Monday, October 18, 2004

John Cleese & wine…

The Food Network gets a big kudos for its program with John Cleese about demystifying wine. Sound levels seemed somewhat variable through the show, and the production didn't appear to be top-shelf, but a good effort to get the word out to the masses. (John Cleese's Wine for the Confused will re-air October 23, 2004 5:00 PM ET/PT, & October 24, 2004 4:00 PM ET/PT)

The program was suitably geared toward people with entry-level experience, and didn’t have a shred of pretension. Knowing the show was only 1 hour in length, it was difficult to anticipate exactly what information he’d present. Obviously there’s enough information on each topic within the category “wine” (growing grapes, fermentation, blending, bottling, etc) for many hours on each one, and the treatment (though just scratching the surface) was perfect for generating interest without fear.

The greatest points were made I think in the scenes which chronicled the tasting with wine-novice “everyday people” (meaning non-wine professionals or wine geeks), like:

  • many people couldn’t tell the difference between a white & a red wine when they couldn’t see the wine while drinking it
  • different descriptors were used for the same wine, each set somewhat unique to the person tasting the wine
  • only 2 people in ~18 could pick out the $200 bottle of wine in the flight of 6 wines, which ranged in price (are you listening winemaker Richard of Raphael?) from $5/btl to $200/btl - lower than just random guessing should’ve produced, which is a 1-in-6 result (3 people)

Other important points from the show? Several come to mind…

  • don’t let wine stewards cow you into buying what they want you to buy, get them to find out your tastes and pair a wine to your preference (and pocketbook)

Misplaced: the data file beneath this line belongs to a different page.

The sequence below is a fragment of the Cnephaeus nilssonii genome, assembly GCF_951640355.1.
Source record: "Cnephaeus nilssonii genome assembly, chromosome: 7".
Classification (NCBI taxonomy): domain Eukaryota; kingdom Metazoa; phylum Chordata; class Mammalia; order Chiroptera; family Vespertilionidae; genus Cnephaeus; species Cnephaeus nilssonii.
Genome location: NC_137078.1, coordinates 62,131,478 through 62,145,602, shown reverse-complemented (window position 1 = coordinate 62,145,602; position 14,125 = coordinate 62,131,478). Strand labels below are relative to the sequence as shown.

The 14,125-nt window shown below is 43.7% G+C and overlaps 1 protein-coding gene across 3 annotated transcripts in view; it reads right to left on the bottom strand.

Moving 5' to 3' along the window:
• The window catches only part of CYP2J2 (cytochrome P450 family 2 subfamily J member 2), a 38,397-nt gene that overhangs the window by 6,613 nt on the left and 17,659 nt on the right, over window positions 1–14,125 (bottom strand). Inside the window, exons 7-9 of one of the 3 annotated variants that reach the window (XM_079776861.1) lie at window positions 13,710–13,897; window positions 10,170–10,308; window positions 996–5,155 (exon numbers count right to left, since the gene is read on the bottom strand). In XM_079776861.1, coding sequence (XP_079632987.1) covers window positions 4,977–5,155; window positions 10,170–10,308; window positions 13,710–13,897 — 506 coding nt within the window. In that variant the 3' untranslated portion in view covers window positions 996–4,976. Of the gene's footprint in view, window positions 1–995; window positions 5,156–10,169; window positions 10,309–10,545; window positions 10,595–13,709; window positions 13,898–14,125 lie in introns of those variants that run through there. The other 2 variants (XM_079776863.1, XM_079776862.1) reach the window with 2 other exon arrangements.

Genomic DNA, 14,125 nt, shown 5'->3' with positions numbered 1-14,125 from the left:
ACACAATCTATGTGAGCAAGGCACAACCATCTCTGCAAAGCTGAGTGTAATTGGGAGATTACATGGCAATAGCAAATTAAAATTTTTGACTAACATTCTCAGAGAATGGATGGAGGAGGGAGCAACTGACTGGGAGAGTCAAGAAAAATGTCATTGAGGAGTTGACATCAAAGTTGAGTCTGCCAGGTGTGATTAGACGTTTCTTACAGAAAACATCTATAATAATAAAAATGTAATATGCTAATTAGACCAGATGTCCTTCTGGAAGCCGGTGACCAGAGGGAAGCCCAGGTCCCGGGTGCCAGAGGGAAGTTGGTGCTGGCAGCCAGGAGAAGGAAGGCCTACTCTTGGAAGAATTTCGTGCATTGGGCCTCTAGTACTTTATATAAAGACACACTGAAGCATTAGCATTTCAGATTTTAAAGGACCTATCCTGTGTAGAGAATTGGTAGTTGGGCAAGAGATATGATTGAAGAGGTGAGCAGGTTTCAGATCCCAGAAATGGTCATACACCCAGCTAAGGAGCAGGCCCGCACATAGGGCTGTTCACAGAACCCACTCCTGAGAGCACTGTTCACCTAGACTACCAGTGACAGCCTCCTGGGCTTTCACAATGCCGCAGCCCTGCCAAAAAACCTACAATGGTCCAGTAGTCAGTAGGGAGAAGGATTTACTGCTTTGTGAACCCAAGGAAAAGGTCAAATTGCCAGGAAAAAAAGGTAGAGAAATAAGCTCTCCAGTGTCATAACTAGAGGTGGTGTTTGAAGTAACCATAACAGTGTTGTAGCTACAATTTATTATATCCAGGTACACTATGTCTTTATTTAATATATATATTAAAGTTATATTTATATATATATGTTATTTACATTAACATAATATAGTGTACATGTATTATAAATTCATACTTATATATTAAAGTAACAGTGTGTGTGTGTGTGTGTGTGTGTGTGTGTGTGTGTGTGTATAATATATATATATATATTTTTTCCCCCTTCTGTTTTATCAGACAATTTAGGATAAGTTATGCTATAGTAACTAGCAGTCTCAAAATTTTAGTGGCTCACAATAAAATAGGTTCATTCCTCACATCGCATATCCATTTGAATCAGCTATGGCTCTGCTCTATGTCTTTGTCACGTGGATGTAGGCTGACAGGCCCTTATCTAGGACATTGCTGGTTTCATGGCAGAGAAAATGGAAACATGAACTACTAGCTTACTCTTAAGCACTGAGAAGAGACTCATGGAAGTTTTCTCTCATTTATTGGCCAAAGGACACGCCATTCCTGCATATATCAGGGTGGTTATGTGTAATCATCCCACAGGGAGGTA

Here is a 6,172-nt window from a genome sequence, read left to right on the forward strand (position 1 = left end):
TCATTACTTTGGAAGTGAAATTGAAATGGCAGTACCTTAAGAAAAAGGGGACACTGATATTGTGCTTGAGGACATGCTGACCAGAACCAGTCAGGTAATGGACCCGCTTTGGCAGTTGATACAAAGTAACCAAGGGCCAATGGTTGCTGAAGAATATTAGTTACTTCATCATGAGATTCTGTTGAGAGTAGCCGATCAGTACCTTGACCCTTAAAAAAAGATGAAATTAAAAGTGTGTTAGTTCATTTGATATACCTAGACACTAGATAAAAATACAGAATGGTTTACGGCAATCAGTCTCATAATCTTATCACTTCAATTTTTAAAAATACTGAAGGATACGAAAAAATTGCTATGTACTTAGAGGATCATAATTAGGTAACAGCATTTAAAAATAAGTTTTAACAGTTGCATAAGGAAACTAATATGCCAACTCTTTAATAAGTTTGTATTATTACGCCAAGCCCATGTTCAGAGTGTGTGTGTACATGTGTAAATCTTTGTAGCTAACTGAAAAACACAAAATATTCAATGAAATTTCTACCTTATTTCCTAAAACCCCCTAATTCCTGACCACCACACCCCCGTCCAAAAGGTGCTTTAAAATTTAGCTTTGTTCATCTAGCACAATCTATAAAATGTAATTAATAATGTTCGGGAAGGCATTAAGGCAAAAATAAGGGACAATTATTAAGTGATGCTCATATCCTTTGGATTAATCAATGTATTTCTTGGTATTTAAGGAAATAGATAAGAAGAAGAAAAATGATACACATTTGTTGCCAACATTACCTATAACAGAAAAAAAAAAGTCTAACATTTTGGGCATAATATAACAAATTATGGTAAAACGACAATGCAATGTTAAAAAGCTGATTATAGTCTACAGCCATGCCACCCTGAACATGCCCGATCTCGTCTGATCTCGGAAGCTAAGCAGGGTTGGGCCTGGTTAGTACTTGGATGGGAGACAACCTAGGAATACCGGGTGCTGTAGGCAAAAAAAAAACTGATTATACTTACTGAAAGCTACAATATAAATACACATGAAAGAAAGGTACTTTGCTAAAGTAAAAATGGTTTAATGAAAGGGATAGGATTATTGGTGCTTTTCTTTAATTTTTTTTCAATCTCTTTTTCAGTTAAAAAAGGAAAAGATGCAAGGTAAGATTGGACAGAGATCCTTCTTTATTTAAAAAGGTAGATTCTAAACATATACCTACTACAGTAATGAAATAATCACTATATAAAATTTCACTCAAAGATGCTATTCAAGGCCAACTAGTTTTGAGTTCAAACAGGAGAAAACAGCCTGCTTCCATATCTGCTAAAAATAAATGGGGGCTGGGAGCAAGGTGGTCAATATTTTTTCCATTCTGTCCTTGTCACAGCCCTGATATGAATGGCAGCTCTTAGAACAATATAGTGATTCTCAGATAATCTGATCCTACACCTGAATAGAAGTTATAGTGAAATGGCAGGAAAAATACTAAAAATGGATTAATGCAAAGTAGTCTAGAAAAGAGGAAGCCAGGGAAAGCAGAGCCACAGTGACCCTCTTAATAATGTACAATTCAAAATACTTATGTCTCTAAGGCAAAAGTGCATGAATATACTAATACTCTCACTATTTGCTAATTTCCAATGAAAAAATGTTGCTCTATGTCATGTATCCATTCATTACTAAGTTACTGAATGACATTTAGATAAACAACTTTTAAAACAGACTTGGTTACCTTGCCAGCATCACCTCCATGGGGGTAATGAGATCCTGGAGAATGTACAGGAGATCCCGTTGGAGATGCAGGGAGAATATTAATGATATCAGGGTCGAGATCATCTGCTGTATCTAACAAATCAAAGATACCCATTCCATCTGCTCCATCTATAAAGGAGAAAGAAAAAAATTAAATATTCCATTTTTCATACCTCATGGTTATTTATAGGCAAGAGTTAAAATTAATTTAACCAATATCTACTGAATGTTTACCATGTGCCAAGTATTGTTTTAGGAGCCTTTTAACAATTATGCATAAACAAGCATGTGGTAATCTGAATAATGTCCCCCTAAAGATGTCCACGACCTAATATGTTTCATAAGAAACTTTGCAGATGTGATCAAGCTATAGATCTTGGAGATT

• drink what you like – regardless of the price tag
  • one man’s $200 bottle is another man’s $5 bottle (and vice-versa)
  • you don’t need 7 different styles & shapes of wine glasses, just some all-purpose stemware
  • some professional wine critic gives a wine a 97, you get the wine & totally dislike it (YOU give it a 37!)…it only proves that people have very different tastes & perceptions

Something that I’d take issue with (here we go again) is the statement that different wine glass shapes influence taste rather than aroma. Certainly the wine-guy who made the statement seemed to believe that, but my experience differs. It almost sounded like a shameless plug for the glassmakers (and we’re not sure, as viewers, if Spiegelau or Riedel “donated” glassware in trade for a plug at the end or not). For those who toe the party line that glassware makes all the difference- take the HJWOW challenge: Pour 4oz. of Chardonnay into 5 Reidel/Spiegelau "White Burgundy/Chardonnay" glasses and 1 "Red Burgundy/Pinot" glass. Have a friend mix up the glasses and blindfold you. If what you believe is true, then you should be able to pick out the Burgundy glass by taste every single time. Try it, you'll be surprised what your preconceived notions (marketing) can lead you to taste (or not taste). Its quite revealing....

And what was it with the somellier at the end who sidestepped the Brettanomyces issue by focusing on corked wines (TCA) when asked about defects? Is it truly too controversial a topic? And what of oxidized/aldehydic wines, or VA? Personally, I’d have loved to hear Mr. Cleese describe manure & horsey notes in his wine…
Perhaps they had to edit it out due to the short timeframe…

And did anybody else notice that at no time did they show anyone “swimming the grapes” in a vat? Nooo, they showed people punching down the cap in the proper fashion! (See the "traditional" way here...)


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